Calling Java Constructors with ColdFusion

I mentioned yesterday that Sam posted some great code that lets you upload files to ColdFusion without using CFFILE. His code can be shortened considerably with the use of the init() method:

fileAsString = “”;
fileReader = createObject(“java”, “”);
bufferedReader = createObject(“java”, “”);
try {
   do {
      fileAsString = bufferedReader.readLine();
   } while (true);
} catch (coldfusion.runtime.UndefinedVariableException e) {
// this indicates end of file, ok to ignore error

Basically, you use the CreateObject() function to get a Java object. At that point, you can call static methods on the object or you can use the init() method to call the constructor of the Java object, which I’ve done above, ie:

// get a FileReader object
fileReader = createObject(“java”, “”);
// call the FileReader object constructor

If you’re curious about this kind of stuff, you should check out the article on Java, ColdFusion MX and Lucene integration I wrote for the July issue of ColdFusion Developer’s Journal, due to hit the stands anytime now.

Uploading files with ColdFusion

Sam posted some CF code that gives you the ability to upload a file to a web server without using CFFILE (ie: he uses Java instead): Handling file uploads without CFFILE.

On a related note, Oreilly has an article (Using the Jakarta Commons) that (will) introduce(s) each component in the Jakarta Commons library. Probably would have been better to use the tried and tested FileUpload component from the Commons lib, but that would have required the jar file be present in ColdFusion’s classpath.

Built-in simple task manager

From the Handango newsletter in my inbox today:

Built-in simple task manager for Series 60 devices
Press and hold the Menu button located on the left side of the display. You will be presented with a list of all applications currently running in your system. You can quickly switch to any of the running tasks by selecting it and pressing the joystick. You can also close a task by selecting it and pressing “C”.

More Series 60 tips

Nokia Developers Suite for J2ME

I installed the Nokia Developers Suite for J2ME today and was able to get the Nokia Series 60 Emulator up and running a MIDlet I’ve been working on for the last couple weeks, which you can see at the right. The Series 60 SDK, still in beta (version .3 as I understand it) supports both Windows & Linux and can integrate with Borland JBuilder Mobile Edition, Sun ONE Studio and the Sun J2ME Wireless Toolkit, which I’m using.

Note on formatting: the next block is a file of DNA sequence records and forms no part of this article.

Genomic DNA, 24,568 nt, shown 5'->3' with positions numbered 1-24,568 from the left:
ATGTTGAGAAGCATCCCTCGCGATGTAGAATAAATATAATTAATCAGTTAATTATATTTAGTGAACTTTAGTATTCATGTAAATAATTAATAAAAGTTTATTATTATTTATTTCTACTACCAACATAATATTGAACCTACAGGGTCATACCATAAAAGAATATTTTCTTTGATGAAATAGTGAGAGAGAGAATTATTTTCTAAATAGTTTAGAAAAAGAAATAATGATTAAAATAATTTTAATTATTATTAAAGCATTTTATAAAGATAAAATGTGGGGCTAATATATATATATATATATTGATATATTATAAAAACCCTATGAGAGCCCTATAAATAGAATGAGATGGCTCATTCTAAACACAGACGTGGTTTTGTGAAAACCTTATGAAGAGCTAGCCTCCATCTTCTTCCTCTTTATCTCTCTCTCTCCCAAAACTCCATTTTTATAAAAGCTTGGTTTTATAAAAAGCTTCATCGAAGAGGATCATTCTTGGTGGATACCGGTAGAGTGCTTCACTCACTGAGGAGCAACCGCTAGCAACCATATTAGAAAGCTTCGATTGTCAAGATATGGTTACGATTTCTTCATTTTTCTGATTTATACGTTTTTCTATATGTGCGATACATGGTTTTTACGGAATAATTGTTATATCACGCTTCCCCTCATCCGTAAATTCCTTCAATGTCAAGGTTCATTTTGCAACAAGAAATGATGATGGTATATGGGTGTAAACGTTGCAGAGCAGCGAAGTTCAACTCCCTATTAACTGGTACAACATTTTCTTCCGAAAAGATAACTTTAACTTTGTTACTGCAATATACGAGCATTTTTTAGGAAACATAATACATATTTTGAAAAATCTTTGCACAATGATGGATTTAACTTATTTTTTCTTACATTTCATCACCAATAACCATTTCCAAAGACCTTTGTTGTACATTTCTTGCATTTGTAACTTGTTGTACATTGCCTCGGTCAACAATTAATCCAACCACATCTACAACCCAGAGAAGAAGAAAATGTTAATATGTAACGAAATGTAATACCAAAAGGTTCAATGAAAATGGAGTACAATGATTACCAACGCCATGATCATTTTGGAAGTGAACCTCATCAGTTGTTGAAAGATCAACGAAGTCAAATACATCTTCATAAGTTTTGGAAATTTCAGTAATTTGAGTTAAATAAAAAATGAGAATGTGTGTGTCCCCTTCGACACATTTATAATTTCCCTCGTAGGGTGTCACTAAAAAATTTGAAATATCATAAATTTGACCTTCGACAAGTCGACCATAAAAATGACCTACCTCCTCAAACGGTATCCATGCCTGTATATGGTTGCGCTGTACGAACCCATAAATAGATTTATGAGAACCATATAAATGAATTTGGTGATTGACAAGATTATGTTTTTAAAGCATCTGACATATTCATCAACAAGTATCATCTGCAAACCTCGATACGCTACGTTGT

I haven’t been able to hack with the Nokia UI package yet, but apparently it gives you the ability to control lighting and vibration from the package… Lots of MIDP 2.0 specific stuff, which doesn’t help me as I’m using the 3650 (which is stuck on MIDP 1.0). I don’t see anything about being able to control the camera (although I guess that’s specific to the phone and not Series 60). More later on the toolkit.

One of the difficulties with J2ME is that while a J2ME app will hypothetically run on almost any J2ME compatible device, not all devices map the same button to the same Command. For instance, as I’ve been working on this app, I’ll create 2 buttons. On the WTK Emulator, I’ll see the two buttons next to each other, when I deploy the same app to my phone via Bluetooth, I get a menu selection with 2 options. In the listening I’ve done on KVM-Interest, it looks like can do one of three things: a) develop your application for a specific phone, b) don’t worry about where the buttons show up on each device, or c) develop your own custom UI components, rather than using the MIDP 1.0 UI components. I need to download and use more MIDP apps to find out what the majority of people do, although I’d be interested in hearing what you have to say!

Hackers & Painters

Paul Graham wrote a fascinating essay based on lectures at Harvard and Northeastern. Couple things that resonated with me:

Big companies want to decrease the standard deviation of design outcomes because they want to avoid disasters. But when you damp oscillations, you lose the high points as well as the low. This is not a problem for big companies, because they don’t win by making great products. Big companies win by sucking less than other big companies.” — working at a company that writes software for other companies (read: I work as a consultant), I see this tendency alot. We’ll have ideas that we think could really be something, but end up getting shot down becuase you can’t stray to far from the beaten path for fear of sucking.

… a concept known to nearly all makers: the day job. This phrase began with musicians, who perform at night. More generally, it means that you have one kind of work you do for money, and another for love.” — how true!

and … “It seems surprising to me that any employer would be reluctant to let hackers work on open-source projects. At Viaweb, we would have been reluctant to hire anyone who didn’t. When we interviewed programmers, the main thing we cared about was what kind of software they wrote in their spare time. You can’t do anything really well unless you love it, and if you love to hack you’ll inevitably be working on projects of your own.

[via Tim Oreilly]

Modular Reconfigurable Robotics

Modular Reconfigurable Robotics, “… an approach to building robots for various complex tasks. Instead of designing a new and different mechanical robot for each task, you just build many copies of one simple module. The module can’t do much by itself, but when you connect many of them together you get a system that can do complicated things. In fact, a modular robot can even reconfigure itself — change its shape by moving its modules around — to meet the demands of different tasks or different working environments.” [via]